As Russian President Vladimir Putin escalates his invasion designed to topple Ukraine’s democratically elected government, Kyiv is pleading for as many anti-tank and anti-aircraft weapons as possible. While the Biden administration on Saturday approved additional military assistance for Ukraine, there is more the United States and its NATO allies must do — and fast.

That should include expediting and expanding existing shipments of weapons, focusing on what Ukrainian forces need most and what can be delivered quickly. NATO members should not stop there, however. The United States should work with Kyiv to open multiple supply lines to Ukraine to facilitate the delivery of weapons and other supplies, while providing the Ukrainian military with actionable intelligence it can use to target invading Russian forces. To get ahead of the evolving conflict, the United States and its allies should also focus on getting Ukrainians the tools they will need for urban warfare against occupying Russian forces.

As we watch this tragedy unfold in Ukraine, the bad news is the Biden administration, Ukraine, and NATO allies were unable to deter a Russian invasion. The good news is Ukrainians are fighting hard and Western weapons are helping them defend their country.

U.S.-made Javelin and UK-made NLAW anti-tank missiles have proven deadly against Russian ground vehicles. Ukrainian forces defended themselves in 2014 with only “RPGs and it was difficult to destroy T-72 [tanks],” a Ukrainian military official reportedly said. Now, thanks to Western weapons, “it’s not a problem.”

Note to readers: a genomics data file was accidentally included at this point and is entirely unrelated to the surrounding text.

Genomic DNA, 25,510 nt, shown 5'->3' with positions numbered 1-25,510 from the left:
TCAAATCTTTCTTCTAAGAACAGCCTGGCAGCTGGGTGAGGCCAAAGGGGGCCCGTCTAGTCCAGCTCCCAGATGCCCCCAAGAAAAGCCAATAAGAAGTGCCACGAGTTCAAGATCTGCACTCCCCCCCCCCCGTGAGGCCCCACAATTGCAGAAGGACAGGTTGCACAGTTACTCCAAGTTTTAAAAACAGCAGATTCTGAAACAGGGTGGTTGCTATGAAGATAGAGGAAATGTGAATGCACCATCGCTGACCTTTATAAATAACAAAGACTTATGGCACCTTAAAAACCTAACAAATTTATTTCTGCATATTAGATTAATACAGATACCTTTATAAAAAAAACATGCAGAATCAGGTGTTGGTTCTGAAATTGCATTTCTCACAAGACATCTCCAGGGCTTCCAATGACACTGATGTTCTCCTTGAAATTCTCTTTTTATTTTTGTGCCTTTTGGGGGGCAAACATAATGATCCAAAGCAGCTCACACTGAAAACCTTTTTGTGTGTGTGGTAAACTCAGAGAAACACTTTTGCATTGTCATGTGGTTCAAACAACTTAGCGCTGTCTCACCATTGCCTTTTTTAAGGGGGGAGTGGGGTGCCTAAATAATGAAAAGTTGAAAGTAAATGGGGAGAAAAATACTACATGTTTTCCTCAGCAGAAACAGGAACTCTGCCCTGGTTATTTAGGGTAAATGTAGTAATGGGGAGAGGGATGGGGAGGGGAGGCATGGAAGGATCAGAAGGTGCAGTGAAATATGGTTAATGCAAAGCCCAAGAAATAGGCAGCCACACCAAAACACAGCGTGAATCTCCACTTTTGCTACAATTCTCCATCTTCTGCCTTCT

The success of these weapons is encouraging, but they will be expended and lost as combat continues. Some experts suggest the Ukrainian Army will start to run out of ammunition in a week and may run out of Stinger missiles and Javelin anti-tank missiles before then. Russia has not yet committed its full military might, so the Ukrainians will need all the anti-tank weapons we can send.

We should send all the small arms, grenade and rocket launchers, ammunition, night vision/thermal imaging equipment, rations, medical supplies, and communication devices the Ukrainian resistance needs to operate effectively and communicate securely in the brutal urban warfare likely to become more prevalent in the coming days. Small drones for conducting intelligence, surveillance, and even attack in urban fighting would be helpful, too.

However, delivering the weapons is more complex than deciding what to send. With aid flowing from so many countries around the world, the U.S. military should use its unmatched logistics capabilities to coordinate supply efforts.

A senior U.S. defense official said Monday there is no single unified body coordinating aid. In addition to shoring up NATO’s eastern flank, this should be a top priority for U.S. European Command. This materiel should continue to be delivered via Poland, but NATO should also work to open supply lines from Slovakia and Romania, as Hungary has disappointingly refused to allow lethal weapons to transit its territory.

It would be unwise to presume Moscow will not try to interdict weapons shipments to Ukraine once they arrive. We should assume Russian agents on the ground and Russian ISR assets are closely monitoring the border crossings into Ukraine.